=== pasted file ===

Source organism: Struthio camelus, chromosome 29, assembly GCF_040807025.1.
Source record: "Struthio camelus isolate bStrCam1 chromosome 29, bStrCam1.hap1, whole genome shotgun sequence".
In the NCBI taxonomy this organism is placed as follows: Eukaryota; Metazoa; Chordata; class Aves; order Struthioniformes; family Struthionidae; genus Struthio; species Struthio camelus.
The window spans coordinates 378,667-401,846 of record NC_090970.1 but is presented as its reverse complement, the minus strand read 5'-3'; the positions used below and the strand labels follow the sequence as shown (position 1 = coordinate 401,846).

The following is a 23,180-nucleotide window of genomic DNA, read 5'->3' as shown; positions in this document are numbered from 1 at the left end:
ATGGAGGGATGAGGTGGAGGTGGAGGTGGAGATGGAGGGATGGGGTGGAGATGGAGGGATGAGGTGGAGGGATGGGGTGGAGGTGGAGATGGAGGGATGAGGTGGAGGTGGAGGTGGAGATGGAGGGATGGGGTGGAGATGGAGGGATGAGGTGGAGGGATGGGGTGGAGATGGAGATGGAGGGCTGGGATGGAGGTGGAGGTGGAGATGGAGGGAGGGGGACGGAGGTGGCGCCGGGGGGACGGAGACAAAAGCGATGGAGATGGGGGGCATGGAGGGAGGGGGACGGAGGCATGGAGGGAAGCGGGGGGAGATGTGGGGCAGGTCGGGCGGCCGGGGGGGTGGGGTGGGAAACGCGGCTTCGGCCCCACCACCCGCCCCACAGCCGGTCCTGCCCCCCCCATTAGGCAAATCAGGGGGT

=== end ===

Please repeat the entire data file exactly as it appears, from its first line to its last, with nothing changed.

Source organism: Struthio camelus, chromosome 29, assembly GCF_040807025.1.
Source record: "Struthio camelus isolate bStrCam1 chromosome 29, bStrCam1.hap1, whole genome shotgun sequence".
In the NCBI taxonomy this organism is placed as follows: Eukaryota; Metazoa; Chordata; class Aves; order Struthioniformes; family Struthionidae; genus Struthio; species Struthio camelus.
The window spans coordinates 378,667-401,846 of record NC_090970.1 but is presented as its reverse complement, the minus strand read 5'-3'; the positions used below and the strand labels follow the sequence as shown (position 1 = coordinate 401,846).

The following is a 23,180-nucleotide window of genomic DNA, read 5'->3' as shown; positions in this document are numbered from 1 at the left end:
ATGGAGGGATGAGGTGGAGGTGGAGGTGGAGATGGAGGGATGGGGTGGAGATGGAGGGATGAGGTGGAGGGATGGGGTGGAGGTGGAGATGGAGGGATGAGGTGGAGGTGGAGGTGGAGATGGAGGGATGGGGTGGAGATGGAGGGATGAGGTGGAGGGATGGGGTGGAGATGGAGATGGAGGGCTGGGATGGAGGTGGAGGTGGAGATGGAGGGAGGGGGACGGAGGTGGCGCCGGGGGGACGGAGACAAAAGCGATGGAGATGGGGGGCATGGAGGGAGGGGGACGGAGGCATGGAGGGAAGCGGGGGGAGATGTGGGGCAGGTCGGGCGGCCGGGGGGGTGGGGTGGGAAACGCGGCTTCGGCCCCACCACCCGCCCCACAGCCGGTCCTGCCCCCCCCATTAGGCAAATCAGGGGGT